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What Funding is Best for My Startup: Bootstrap or Venture Capital?
When it comes to funding a business, there are several options you can choose from, but two of the most common are to bootstrap or to find venture capital (VC). The two are very different approaches and can often be used in conjunction with one another to take a startup from one stage to the next. However, the type of funding route you choose will entirely depend on the type of business you have, the amount of money you have available, and your access to VC investment opportunities.
First, the difference between the two.
When you bootstrap your startup, you’re following in the footsteps of a saying that originated sometime in the 1900s. It comes from the saying ‘to pull yourself up by your bootstraps’ which means ‘to improve your quality of life without any support’. It’s defined by single-minded startup development that’s not reliant on anyone else for funding or growth—only you, the entrepreneur.
When you look for VC support for your startup, you’re looking to use private equity and financing that’s offered by investors to companies that they believe have potential. The type of investor and the shape of this investment can vary. Investors can be banks, well-off individuals, financial institutions, limited partnerships or any combination thereof, and they provide funding in exchange for equity. However, not all forms of VC are financial—you can also get technical support or managerial expertise as part of this investment role.
Bootstrapping and venture capital are very different approaches and each ask entirely different things of the entrepreneur. The list below unpacks some of the most important considerations that you need to make in order to choose between a bootstrapping or VC or a combination of the two.
“I’ll be very honest, this is my fourth startup and I wasn’t planning to do another, it’s hard.”
– Osvaldo Spadano, Founder and CEO of Akoova
1. Independent decision making
When it comes to deciding which direction your business should go in, what markets to enter, what products to develop, which people to hire, and what salaries to pay, bootstrapping gives you complete independence. As your own primary investor, you get to make every decision on your own. On the flip side, VC investment is more exacting as your investors will expect a measure of control and influence within your business as they’ve put their money into your vision.
Choosing between the two can come down to this very important point because some people want the control while others want the growth.
2. A single-minded focus
When it comes to VC investment, you will need to be prepared for a very different approach to business. With a VC on board, you will have to meet with your investors, focus on growth, and maintain solid relationships with the right people. This may sound like a drawback, but the value of VC lies in how it adds credibility to your business and the connections that your investor can help you make. You just need to make sure that you build a strong relationship with your VC to avoid unnecessary misunderstandings around the future of the business and to manage the balance between investor demands and your own vision.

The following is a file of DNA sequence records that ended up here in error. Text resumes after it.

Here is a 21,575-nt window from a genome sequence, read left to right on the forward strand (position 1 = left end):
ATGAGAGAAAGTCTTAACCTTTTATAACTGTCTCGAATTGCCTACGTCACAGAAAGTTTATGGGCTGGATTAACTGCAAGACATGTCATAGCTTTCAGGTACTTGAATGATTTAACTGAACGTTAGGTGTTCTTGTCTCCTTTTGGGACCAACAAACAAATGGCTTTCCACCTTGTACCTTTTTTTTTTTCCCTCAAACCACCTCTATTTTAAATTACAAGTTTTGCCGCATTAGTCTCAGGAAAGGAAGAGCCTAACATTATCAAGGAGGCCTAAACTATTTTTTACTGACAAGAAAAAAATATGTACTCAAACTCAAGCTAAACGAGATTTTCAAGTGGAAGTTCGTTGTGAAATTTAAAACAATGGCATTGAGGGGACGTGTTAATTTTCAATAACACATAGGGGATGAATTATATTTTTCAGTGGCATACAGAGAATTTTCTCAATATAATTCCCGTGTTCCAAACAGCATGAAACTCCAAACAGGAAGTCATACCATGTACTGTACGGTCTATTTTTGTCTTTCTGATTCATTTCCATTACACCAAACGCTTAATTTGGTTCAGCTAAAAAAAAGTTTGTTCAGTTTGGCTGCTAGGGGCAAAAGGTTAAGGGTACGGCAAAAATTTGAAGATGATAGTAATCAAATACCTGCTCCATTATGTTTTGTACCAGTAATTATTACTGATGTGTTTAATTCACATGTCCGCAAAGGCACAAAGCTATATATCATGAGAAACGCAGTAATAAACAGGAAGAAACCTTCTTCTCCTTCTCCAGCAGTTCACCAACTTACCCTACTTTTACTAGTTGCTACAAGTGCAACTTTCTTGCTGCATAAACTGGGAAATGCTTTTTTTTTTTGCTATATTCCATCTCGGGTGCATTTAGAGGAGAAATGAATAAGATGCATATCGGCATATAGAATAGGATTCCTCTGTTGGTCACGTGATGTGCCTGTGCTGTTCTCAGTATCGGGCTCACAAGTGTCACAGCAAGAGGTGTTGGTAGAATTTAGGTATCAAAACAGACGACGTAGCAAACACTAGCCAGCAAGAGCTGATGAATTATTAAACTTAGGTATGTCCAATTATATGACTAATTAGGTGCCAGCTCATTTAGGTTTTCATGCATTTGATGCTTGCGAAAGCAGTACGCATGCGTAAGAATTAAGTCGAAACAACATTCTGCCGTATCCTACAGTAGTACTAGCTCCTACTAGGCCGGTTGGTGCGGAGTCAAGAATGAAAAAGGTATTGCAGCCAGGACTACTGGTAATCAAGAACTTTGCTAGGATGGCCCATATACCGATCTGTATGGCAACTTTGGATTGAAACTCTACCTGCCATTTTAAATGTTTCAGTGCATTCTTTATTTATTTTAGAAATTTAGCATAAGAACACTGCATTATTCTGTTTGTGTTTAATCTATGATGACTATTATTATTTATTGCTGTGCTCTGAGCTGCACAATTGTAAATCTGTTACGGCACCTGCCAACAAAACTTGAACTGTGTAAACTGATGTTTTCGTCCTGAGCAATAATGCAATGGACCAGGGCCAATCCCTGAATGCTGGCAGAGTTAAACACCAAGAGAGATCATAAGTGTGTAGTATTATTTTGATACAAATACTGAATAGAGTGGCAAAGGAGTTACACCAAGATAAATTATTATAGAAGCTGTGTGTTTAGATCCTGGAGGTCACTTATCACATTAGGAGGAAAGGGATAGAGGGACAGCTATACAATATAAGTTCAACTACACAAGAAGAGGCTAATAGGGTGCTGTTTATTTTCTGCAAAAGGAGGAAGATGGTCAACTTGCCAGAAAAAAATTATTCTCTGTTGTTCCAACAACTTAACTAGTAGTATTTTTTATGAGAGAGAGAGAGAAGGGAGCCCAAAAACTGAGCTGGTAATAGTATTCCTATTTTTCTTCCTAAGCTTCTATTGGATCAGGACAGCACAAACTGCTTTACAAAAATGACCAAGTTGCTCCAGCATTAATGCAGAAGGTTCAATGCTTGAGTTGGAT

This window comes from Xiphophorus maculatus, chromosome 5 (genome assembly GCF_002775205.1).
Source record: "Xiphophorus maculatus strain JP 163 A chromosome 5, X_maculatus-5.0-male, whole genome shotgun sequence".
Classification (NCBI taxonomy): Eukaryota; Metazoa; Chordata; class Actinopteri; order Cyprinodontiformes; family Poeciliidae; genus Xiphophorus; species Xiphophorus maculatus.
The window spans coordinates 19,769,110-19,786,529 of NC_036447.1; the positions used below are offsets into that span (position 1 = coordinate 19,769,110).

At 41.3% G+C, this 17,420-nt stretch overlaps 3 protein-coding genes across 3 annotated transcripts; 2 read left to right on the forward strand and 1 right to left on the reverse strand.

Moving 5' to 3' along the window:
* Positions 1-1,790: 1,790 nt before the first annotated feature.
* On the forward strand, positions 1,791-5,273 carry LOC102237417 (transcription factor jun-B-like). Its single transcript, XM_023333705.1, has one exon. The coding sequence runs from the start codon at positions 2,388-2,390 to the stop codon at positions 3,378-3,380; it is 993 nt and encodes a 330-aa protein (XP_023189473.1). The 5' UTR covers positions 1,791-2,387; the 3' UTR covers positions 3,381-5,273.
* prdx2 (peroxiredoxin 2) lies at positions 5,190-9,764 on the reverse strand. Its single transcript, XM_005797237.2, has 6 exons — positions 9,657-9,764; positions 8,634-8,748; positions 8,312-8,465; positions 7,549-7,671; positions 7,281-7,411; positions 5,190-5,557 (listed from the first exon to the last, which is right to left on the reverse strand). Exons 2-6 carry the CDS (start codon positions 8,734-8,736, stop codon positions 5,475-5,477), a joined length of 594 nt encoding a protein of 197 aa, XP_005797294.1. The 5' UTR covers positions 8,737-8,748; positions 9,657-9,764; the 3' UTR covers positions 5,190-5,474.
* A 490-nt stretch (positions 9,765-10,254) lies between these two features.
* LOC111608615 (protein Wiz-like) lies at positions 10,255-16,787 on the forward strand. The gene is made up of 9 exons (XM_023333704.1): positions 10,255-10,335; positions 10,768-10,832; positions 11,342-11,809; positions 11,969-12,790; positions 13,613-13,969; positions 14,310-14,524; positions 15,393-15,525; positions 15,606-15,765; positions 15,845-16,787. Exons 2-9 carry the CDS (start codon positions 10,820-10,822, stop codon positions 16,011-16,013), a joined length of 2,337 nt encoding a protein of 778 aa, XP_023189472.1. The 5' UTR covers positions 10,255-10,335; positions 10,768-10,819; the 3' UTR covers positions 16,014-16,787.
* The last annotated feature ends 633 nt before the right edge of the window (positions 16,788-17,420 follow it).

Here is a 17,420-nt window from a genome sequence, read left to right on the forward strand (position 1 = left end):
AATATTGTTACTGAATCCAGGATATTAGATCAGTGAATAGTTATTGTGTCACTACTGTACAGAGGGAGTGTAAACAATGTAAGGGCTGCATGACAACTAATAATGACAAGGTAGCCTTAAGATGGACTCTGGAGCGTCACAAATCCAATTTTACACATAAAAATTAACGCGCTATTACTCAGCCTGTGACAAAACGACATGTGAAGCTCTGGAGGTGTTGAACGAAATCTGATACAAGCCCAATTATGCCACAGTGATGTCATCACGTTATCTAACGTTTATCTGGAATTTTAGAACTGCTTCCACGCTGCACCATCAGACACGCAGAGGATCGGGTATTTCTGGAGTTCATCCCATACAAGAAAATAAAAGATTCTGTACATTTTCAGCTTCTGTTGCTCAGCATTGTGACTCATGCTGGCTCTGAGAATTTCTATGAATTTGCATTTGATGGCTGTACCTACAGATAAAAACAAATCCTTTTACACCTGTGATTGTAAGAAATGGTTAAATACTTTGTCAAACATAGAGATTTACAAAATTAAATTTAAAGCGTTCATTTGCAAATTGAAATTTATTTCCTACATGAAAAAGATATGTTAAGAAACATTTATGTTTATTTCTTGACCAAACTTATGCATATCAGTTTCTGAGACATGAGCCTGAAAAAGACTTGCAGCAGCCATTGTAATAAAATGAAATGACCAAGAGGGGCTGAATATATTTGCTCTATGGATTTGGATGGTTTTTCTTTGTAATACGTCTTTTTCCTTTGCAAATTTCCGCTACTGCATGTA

Bootstrapping, of course, means that you can focus on whichever part of the business you most want to expand, grow or change. You can put profit at the heart of your business; you can manage your spend how you want; and you can put your customers at the heart of every interaction. These last two factors can sometimes get lost in a VC-funded startup as entrepreneurs are torn between so many different responsibilities and directives.
3. Support and connections,
When you bootstrap, you’re at your own financial mercy. You have little funding to reinvest into your business at first and you’re going to have to compromise on profit levels. Another downside of bootstrapping is that it can limit your competitive advantage as a result of this limited funding—you can’t try out new markets or experiment with new products or scale your workforce at speed. You may also find it more difficult to make the right connections and get specialized support compared with those who have opted for the VC route.
VC funding may come with terms and conditions, but it does also come with street cred, expert help, connections and instant networks. It’s in your VC’s best interests to connect you to the right people and make sure you’re getting all the right attention, so they’ll put time and effort into helping you build networks of your own.
4. The personal risk
There is no guarantee that any startup will succeed; many fail regardless of how they were funded. While there are many factors that influence a startup’s success story, there is less risk to personal funding and savings if the business goes through a VC. When you bootstrap, you may be using personal funds or savings to get your company off the ground so if it fails, you will lose all that money. VC gives you more financial freedom to fail, but the type of investment and agreement will influence how the failure will hit your bottom line.
That said, both methods of building a business are proven with many companies standing tall on their boots and many equally rising to prominence through VC. The choice often comes down to the personal expectations of the entrepreneur and the type of business they want to build. There’s no wrong answer and there is no reason why a company can’t turn to VC after a bootstrap start to kickstart its next phase of growth. The choice, as they say, is yours…
AWS Editorial Team
The AWS Startups Content Marketing Team collaborates with startups of all sizes and across all sectors to deliver exceptional content that educates, entertains, and inspires.
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